Music Review: Né So
From the opening moments of this new album, the African rhythms and captivating voice of Rokia Traoré are powerful and alluring. On this, her sixth album, Traoré sings heartedly of patience, perseverance, and the human potential for living in harmony. The songs of Né So (“Home”) were inspired by Traoré’s experiences after returning in 2009 to live in her birth country, Mali, including encounters with life during wartime as a civil war boiled to the surface there in 2012. Indeed, Traoré’s wavering vibrato vocals evoke the violence, poverty, and colonization that have torn apart the African continent for centuries. On “Ile’” (“You There”) Traoré sings out clearly, “Insulting each other is proof of ignorance / Making war is proof of ignorance.”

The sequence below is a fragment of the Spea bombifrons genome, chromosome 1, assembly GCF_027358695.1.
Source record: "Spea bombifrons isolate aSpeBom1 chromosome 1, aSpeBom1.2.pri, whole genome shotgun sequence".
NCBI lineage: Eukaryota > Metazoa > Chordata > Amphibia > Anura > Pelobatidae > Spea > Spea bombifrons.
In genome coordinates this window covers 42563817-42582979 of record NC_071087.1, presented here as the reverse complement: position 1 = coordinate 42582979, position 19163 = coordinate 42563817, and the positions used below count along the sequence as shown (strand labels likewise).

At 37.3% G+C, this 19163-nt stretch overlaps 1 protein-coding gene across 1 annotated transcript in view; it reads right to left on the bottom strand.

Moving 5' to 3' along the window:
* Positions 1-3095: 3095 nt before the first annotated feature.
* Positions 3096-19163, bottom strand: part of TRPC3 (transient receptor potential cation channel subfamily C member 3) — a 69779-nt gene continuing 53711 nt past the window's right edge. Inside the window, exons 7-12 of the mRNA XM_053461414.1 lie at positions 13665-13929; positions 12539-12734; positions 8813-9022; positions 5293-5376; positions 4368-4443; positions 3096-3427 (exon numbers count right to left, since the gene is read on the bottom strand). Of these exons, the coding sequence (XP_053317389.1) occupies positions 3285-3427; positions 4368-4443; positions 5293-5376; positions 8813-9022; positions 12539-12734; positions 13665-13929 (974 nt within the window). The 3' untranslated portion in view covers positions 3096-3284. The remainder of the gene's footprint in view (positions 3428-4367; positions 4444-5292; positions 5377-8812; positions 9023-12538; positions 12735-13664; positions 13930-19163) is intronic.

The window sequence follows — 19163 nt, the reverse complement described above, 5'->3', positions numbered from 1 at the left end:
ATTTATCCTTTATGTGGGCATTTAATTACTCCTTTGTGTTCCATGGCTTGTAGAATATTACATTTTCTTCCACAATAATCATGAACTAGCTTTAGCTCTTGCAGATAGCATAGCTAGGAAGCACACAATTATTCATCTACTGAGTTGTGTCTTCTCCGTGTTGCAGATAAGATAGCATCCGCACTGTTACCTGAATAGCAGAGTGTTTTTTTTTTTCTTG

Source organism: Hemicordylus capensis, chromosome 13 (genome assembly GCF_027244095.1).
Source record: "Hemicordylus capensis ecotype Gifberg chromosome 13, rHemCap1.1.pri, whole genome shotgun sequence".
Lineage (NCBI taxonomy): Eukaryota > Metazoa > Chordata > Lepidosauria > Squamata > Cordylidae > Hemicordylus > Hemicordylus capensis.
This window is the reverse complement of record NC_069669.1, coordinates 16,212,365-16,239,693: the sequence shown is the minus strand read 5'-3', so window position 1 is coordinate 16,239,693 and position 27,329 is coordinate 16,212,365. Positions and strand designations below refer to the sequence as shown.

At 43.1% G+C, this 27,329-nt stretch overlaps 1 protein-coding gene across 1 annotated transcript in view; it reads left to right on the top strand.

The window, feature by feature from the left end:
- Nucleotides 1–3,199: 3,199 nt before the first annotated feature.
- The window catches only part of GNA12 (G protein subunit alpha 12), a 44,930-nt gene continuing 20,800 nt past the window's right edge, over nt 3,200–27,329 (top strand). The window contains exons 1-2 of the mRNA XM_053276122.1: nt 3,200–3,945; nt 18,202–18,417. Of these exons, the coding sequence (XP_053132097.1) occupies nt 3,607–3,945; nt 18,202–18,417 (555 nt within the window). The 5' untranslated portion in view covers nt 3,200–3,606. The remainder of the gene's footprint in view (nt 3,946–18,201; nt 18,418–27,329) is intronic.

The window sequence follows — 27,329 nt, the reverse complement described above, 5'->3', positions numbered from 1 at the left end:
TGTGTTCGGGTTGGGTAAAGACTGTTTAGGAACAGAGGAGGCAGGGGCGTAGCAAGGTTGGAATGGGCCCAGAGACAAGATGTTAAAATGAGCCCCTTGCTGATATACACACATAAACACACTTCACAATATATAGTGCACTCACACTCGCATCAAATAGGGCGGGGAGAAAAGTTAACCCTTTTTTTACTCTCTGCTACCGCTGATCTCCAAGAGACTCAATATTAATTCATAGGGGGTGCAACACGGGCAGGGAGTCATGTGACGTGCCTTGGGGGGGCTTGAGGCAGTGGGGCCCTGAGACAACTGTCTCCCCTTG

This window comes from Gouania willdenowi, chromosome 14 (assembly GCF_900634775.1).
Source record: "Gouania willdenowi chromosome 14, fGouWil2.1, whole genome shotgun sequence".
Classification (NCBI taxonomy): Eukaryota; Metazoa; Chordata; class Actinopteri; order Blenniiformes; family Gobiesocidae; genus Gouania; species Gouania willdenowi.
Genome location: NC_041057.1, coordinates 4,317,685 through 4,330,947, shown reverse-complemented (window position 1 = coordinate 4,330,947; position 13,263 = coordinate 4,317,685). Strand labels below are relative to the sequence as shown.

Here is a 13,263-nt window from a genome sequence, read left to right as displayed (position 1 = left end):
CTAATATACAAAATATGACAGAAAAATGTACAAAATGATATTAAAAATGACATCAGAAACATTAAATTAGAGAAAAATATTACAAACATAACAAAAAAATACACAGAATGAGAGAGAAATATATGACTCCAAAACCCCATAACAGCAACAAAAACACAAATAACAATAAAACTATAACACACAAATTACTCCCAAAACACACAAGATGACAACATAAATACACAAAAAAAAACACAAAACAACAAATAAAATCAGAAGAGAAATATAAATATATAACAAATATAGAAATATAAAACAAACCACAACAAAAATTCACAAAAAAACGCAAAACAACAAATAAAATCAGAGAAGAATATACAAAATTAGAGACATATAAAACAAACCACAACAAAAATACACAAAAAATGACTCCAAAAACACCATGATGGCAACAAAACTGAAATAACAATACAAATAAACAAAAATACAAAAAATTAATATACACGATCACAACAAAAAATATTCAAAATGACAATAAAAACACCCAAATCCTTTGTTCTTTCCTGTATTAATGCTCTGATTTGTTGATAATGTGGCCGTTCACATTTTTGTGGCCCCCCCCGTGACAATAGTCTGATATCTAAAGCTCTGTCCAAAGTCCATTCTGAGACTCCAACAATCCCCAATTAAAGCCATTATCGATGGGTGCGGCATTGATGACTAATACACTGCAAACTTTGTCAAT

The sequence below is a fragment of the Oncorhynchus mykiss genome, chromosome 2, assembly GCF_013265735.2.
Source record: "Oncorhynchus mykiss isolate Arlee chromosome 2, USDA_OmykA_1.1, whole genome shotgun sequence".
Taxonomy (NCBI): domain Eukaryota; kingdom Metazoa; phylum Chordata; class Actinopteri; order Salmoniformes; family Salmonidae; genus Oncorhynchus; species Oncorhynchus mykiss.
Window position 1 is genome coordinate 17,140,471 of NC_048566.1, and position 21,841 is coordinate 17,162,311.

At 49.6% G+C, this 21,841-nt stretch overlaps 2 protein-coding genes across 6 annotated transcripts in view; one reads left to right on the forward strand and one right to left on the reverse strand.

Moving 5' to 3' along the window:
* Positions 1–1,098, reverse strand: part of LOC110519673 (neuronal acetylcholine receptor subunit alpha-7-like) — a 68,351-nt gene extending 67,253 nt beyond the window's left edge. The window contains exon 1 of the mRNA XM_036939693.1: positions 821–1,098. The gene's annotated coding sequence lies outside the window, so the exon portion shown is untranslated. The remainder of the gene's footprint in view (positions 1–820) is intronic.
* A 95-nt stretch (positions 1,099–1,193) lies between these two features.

Né So is a beautifully lyrical album and simultaneously a flash of lightning in this current period of bubblegum pop, where sociopolitical commentary has been relegated to a back burner. The album’s title song concerns the shattering result of current wars in the Middle East and Africa that is pushing men, women, and children from their homes to paddle, swim, and walk toward unknown borders: “Another five million, five hundred thousand people fled their homes...” Traoré speaks as the song begins.
“Strange Fruit” is perfectly suited to the cover single here, with its haunting reminder of the violent racism that the US has yet to reconcile. The last of the 11 songs, “Se’ Dan” (“One World”), gives us Traoré in a duet with singer/songwriter Devendra Banhart, singing, “Honor yourself as a small part of a whole that is made from diversity.” The album features Burkinabe drummer Moïse Ouattara and Led Zeppelin’s John Paul Jones on bass guitar.